Grandpa, Dad, and Grandma
I was talking about my dad earlier today. This would be my late father, as it were, since he’s been dead for 12 years now.
My father wasn’t a good man. In many ways, he wasn’t necessarily a bad man, at least later in life, but he was problematic even then. When he was young, he was very clearly a bad man or at least one that behaved very badly at times. No, I’d just say he was a bad man. He treated people extremely poorly, especially my mother, apparently had a hair trigger, and was violent at times (and threatened violence at other times).
My parents divorced when I was young. I’m not sure how old I was because it was before I remember but I suspect, without asking my mother, that it was before I was even a year old. My parents would have been around 20 then and my dad physically and emotionally abused my mom. I was only told about it later in life but, as a child visiting him, he could be a little intimidating. That said, I should be clear that he never was abusive towards me for the values of the time. By that I mean he threatened corporal punishment (though actually only followed through once or twice ever) but we had that in schools when I was growing up so that wasn’t unusual. He treated women badly in front of me, did a lot of drugs and drank, and generally had a good time as a “party” kind of guy.
Dad was a working class guy. When I was a kid, he was a shipwelder. His father was a mechanic and a teamster and others in his family were mechanics, carpenters, and the like. His values and ethics were those of a working class guy born in the 1950s. His dad had beat on people too, including his wives, I am told. Like me, my dad wound up with a bad back injury, though his happened in his mid to late 20s. I think this caused a pretty significant reevaluation of his priorities. He told me, on a few occasions when I was an adult, that he’d been a bruiser, a fighter, in bars and otherwise, when he’d been young but he realized after his injury that “the worst he could do to another guy was break his arm or something and the worst they could do to him was paralyze him.” So he stopped fighting for the most part and, as he grew older, seemed to develop a bit more emotional maturity. I wouldn’t say that he ever turned into a well rounded, emotionally even, human being in many ways but I do think he became a lot better, personally and socially, as he aged. Of course, after the injury, he also changed careers to growing and selling weed. He once complained to me that the worst part of being a drug dealer (even if just of weed) was the crazy and random people that he had to deal with. He didn’t mind selling to people he knew. “Who doesn’t like getting high?” seemed to be what he thought. He only got nervous with strangers because there was always a chance that they’d rob you, beat you, or just turn out to be cops. As he aged further, he mostly seemed to like to grow plants, puttering around, and less and less liked to be on the selling side. By the time I was out of college, he was out of that, having finally been busted, convicted of a felony, but managing to avoid more than a month or so of jail time.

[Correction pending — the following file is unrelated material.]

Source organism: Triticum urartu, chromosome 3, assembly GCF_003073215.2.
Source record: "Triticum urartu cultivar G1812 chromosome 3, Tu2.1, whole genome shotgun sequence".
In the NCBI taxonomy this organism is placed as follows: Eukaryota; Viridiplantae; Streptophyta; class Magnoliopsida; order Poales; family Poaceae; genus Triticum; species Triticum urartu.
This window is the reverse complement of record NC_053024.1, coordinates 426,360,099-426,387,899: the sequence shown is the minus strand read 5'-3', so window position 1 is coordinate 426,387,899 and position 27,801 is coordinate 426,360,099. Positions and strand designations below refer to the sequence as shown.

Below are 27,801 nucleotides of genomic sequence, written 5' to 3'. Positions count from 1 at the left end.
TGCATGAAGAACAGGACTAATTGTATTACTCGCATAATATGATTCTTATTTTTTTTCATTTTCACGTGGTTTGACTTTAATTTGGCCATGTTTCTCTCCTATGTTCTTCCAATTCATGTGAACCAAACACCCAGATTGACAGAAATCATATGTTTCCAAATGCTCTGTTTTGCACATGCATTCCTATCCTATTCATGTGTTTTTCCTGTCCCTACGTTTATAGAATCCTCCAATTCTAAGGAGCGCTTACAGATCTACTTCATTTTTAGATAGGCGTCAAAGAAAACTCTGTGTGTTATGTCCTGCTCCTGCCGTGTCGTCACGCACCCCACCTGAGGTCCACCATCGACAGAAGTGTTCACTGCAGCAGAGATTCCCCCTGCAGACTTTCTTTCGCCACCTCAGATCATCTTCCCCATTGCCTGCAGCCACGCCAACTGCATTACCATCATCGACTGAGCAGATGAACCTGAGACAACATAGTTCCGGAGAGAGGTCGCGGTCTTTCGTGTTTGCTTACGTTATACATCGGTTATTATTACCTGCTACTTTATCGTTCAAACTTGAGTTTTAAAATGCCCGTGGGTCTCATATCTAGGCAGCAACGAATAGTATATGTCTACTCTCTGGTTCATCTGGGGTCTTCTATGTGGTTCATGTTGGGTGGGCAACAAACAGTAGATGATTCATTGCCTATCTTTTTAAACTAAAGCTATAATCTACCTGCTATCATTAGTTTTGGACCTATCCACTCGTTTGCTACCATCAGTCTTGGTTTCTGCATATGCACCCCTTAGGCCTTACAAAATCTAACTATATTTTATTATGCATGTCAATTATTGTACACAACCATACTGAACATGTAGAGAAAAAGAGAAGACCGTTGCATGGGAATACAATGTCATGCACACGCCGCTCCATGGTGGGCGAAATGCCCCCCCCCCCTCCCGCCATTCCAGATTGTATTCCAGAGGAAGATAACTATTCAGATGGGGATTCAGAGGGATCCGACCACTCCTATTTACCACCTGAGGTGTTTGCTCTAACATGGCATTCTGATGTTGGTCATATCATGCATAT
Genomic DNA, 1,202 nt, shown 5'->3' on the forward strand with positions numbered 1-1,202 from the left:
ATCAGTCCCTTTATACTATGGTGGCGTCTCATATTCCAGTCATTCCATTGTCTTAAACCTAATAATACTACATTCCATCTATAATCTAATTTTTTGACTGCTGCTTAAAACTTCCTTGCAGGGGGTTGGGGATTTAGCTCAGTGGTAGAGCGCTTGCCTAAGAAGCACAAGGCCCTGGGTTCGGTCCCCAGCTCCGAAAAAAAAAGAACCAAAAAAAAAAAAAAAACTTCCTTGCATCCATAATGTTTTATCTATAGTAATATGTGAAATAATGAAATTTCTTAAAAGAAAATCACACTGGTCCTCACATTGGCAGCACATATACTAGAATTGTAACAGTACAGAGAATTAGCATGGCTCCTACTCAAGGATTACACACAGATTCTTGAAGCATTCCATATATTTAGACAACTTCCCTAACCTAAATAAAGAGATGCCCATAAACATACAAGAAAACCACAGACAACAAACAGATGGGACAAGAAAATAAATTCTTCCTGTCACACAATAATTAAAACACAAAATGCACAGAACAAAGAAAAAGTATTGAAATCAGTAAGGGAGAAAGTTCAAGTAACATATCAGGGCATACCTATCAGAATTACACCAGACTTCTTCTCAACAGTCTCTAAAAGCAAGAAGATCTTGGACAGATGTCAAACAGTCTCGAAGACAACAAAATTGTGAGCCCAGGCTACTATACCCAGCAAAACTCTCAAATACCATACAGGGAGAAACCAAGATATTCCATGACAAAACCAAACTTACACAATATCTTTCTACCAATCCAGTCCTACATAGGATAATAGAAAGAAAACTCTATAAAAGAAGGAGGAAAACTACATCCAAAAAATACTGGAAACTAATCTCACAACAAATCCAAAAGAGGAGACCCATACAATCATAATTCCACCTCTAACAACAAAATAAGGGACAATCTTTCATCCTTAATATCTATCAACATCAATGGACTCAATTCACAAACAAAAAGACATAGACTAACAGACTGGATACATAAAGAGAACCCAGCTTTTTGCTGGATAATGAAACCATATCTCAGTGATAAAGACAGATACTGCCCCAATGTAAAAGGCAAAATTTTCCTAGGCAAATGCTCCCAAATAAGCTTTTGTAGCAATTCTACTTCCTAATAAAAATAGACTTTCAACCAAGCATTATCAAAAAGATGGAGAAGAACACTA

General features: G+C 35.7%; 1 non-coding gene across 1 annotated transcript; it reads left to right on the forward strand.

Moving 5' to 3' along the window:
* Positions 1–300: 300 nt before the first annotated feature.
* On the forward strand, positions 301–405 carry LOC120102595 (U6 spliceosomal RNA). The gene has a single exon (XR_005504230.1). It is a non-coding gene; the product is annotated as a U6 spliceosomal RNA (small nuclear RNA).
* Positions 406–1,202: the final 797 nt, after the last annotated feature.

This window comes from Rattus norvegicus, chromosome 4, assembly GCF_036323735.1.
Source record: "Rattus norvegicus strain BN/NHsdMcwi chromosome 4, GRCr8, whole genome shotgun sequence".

He spent the last 20 years or so of his life just kind of puttering around and getting by. Because of his back injury, which happened on the job in the shipyards, he was on disability (in fact, he made selling weed a self-employed business because he couldn’t work reliably in a straight job). He had to count his pennies, manage his pain from the injury, and fill the hours. I’ve contemplated this life as one of, to me, wasted opportunities. Dad never did much that I could see. He read a lot of books and even got a college degree after his disability, but never wrote down any of his thoughts or even the crazy shit he’d relate over a meal sometimes from his years of partying and dealing drugs. It would have been quite a memoir of the 70s and 80s, really.
So, my dad is a counterexample of a life. He’s an example, especially in his youth, of toxic masculinity. He hit women. He got into fights. He was racist, to a “mild” degree, and clearly homophobic. He had time to think and contemplate but never seemed to do so in the end. Eventually, he was killed by a longterm illness, realistically rooted in the lifestyle of his youth, and he died in his early 50s. As a man in the second half of his 40s now, it is hard to know what positive lessons there are to be gleaned from my father’s life. He mostly serves as a counterexample and, in dark moments, as a feared natural course of my own life because I think I have a personality or disposition that is naturally close to that of his. I’m terribly glad that he was mostly a distant figure for much of my own childhood, including more than six years of zero contact as a teen, because if he’d been present, I might have unquestionably imbibed of his thoughts, beliefs, and manner of engaging in the world. At times, I still fear that I did and do.
In the end, I think he was a weak man at the core. I loved him and do still love him, problematic and fucked up figure that he is and was. He was my father. That said, I’d never want to be him. He wasn’t a role model to be followed except as a counterexample of how not to interface with the world, especially other people. He could be funny and charming but there was something (an anger or rage?) in him that wasn’t always that far away.
I wish I could say these things to him and talk about it with him. It might not go well but it would still be a conversation. When he died, I wasn’t even 35 yet. I didn’t have the voice to say these things or probably the willingness to be direct with him. With his relatively young death, it is a conversation forever cut short, which is disappointing as I begin going through my own middle age as a man.